I was talking with an AML guy this morning. That’s anti-money laundering, for those unfamiliar. AML. Might as well call it MAL, as in the French word mal, as AML is bad. It’s really bad. It doesn’t work. So, why bother?
Well, banks have to bother as governments have rules about who can bank and who cannot. That being said, how do you know the person opening an account is the person using the account? That is the problem.
It doesn’t matter whether you have digital identities, PEP (Politically Exposed Persons) databases, onboarding rules that are onerous and excessive and more. The fact is that if you cannot track and trace that Chris Skinner is opening an account on behalf of Julian Assange, what’s the point? And yet that simple statement illustrates the point. Chris Skinner has bona fide details. He’s onboarded and recognised. But Chris Skinner is funded by Oleg Shevchenko who gets his funds from Julia Austin who gets her funds from Kate Schevlinko who is funded by Julian Assange.
There’s the issue, and it’s nothing to do with identity management. It’s more to do with behavioural analytics to track relationships. This is what PEPs is meant to track and trace … but it doesn’t. The Economist highlighted this the other day:
A study published last year by Ronald Pol, a financial-crime expert, concluded that the global AML system could be “the world’s least effective policy experiment”, and that compliance costs for banks and other businesses could be more than 100 times higher than the amount of laundered loot seized. A report based on a survey of professionals, published last year by LexisNexis, an analytics firm, found that worldwide spending on AML and sanctions compliance by financial institutions (including fund managers, insurers and others, as well as banks) exceeds $180bn a year …
AML compliance has since become a huge part of what banks do and created large new bureaucracies. It is not unusual for firms such as HSBC or JPMorgan Chase to have 3,000-5,000 specialists focused on fighting financial crime, and more than 20,000 overall in risk and compliance.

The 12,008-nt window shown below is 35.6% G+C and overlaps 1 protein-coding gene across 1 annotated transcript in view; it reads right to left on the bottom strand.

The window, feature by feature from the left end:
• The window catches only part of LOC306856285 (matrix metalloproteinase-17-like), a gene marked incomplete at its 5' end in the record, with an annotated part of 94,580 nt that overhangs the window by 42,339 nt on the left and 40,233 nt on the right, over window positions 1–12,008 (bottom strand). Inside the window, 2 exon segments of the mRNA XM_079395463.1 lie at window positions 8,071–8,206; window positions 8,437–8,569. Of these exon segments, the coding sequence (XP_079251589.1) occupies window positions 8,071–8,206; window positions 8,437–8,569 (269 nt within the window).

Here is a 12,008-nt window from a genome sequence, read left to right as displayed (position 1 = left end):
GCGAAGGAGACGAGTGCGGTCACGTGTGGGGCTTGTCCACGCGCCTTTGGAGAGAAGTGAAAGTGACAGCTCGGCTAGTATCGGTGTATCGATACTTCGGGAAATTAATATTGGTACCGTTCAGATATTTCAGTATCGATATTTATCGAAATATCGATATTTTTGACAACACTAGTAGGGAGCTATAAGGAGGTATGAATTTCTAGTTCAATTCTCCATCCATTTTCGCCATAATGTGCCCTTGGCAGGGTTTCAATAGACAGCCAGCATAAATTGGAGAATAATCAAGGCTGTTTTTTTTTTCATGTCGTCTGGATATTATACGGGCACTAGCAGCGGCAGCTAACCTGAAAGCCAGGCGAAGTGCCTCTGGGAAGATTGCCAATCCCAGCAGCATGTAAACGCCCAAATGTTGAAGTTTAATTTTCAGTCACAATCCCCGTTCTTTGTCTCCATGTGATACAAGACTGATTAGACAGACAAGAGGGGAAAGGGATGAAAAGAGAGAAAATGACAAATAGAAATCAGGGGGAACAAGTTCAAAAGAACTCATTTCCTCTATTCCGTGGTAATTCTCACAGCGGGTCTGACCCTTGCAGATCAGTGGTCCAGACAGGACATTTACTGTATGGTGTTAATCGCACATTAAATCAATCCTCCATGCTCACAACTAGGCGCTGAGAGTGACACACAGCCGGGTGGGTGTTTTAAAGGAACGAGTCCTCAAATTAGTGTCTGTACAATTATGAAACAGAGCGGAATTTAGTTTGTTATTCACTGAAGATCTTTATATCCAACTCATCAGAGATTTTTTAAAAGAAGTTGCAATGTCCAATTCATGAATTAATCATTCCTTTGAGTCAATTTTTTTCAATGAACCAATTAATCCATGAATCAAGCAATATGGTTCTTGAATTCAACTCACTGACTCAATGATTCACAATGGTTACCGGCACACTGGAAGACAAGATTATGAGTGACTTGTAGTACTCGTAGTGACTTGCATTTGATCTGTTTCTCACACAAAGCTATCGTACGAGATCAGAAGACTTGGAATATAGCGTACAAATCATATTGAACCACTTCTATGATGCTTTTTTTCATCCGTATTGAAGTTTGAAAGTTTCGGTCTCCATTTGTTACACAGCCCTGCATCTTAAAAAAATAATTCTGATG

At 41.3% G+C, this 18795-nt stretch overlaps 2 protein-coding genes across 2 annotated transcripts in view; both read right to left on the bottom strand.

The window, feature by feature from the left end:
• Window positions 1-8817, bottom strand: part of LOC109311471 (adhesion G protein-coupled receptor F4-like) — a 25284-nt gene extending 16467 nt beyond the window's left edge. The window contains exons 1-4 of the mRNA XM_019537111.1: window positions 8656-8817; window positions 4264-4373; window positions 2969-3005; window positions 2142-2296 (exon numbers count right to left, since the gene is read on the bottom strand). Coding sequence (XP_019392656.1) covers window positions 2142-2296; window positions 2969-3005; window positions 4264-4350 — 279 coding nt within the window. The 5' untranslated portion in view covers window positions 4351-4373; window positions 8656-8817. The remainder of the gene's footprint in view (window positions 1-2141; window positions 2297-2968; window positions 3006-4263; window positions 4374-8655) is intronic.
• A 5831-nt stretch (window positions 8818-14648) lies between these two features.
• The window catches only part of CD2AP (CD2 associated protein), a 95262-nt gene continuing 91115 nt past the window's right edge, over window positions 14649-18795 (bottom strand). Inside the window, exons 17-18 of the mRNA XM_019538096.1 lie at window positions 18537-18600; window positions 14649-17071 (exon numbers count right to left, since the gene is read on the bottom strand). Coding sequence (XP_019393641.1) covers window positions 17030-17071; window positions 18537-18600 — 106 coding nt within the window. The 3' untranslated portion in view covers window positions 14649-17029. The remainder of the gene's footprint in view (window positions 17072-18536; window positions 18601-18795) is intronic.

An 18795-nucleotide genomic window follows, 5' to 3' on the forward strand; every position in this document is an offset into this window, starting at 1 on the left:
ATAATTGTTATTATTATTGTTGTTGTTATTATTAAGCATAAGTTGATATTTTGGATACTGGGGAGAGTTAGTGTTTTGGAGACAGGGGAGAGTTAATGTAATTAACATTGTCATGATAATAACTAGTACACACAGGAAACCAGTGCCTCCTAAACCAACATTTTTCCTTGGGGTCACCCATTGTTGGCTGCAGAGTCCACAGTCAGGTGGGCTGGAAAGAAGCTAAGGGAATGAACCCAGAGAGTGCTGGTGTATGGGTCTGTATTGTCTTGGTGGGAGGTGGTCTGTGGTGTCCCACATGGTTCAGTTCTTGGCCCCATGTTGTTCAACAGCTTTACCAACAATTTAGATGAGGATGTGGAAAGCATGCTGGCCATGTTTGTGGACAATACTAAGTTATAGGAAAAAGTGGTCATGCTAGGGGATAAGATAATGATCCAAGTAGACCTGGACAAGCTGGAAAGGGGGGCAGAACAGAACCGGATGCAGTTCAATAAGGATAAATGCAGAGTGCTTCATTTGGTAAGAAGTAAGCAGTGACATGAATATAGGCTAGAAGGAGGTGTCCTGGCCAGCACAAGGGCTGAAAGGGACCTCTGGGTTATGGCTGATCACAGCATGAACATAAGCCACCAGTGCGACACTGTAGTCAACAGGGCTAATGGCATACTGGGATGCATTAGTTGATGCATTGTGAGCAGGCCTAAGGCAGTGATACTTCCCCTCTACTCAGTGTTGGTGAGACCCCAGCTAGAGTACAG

A City of London report released last week, similarly builds on this theme:
There is no doubt that regulatory compliance is an expensive business – and that these costs continue to grow. In the UK, the projected annual cost of financial crime compliance alone is $49.5bn48, whilst another study found that more than a third of financial services respondents said they would be spending more than 5% of their revenue on compliance49. If this 5% figure is accurate, the annual cost of compliance for the UK’s top five banks50 (based on 2019 revenue figures) is around £5.2bn.
However, by improving the efficiency and effectiveness of regulatory and compliance processes, RegTech also promises to deliver cost savings to financial institutions. Using the figures stated above, and applying a very conservative assumption that RegTech could save at least [5% sic] of total compliance costs, there would be an annual saving of £523m for these five banks alone – £523m which could be redirected to improve the profitability and therefore the competitiveness of individual firms and the UK financial sector more generally.
On reflection, it’s not easy to do anything about risk and compliance. Just look at Dodgy Dave Cameron and Blustery Boris Johnson if you want to know more. Or Tony Blair meeting with sponsors and co. Or Donald Trump and his predecessors doing deals in the corridors of power.
Or just look at how effective companies are at avoiding tax by using nested accounts. Barclays has been accused as one of the leaders in this field, but there are others.
What this means is that the average Joe and Jane work hard, pay tax, get a pension and hope they can afford to own their house. The connected Jack and Jill network money around the world, know the guys in power, buy assets using money that is not theirs to spend and own your house, their house and many other houses.
I know, I know. I’m sounding cynical but hey, I’m just a realist.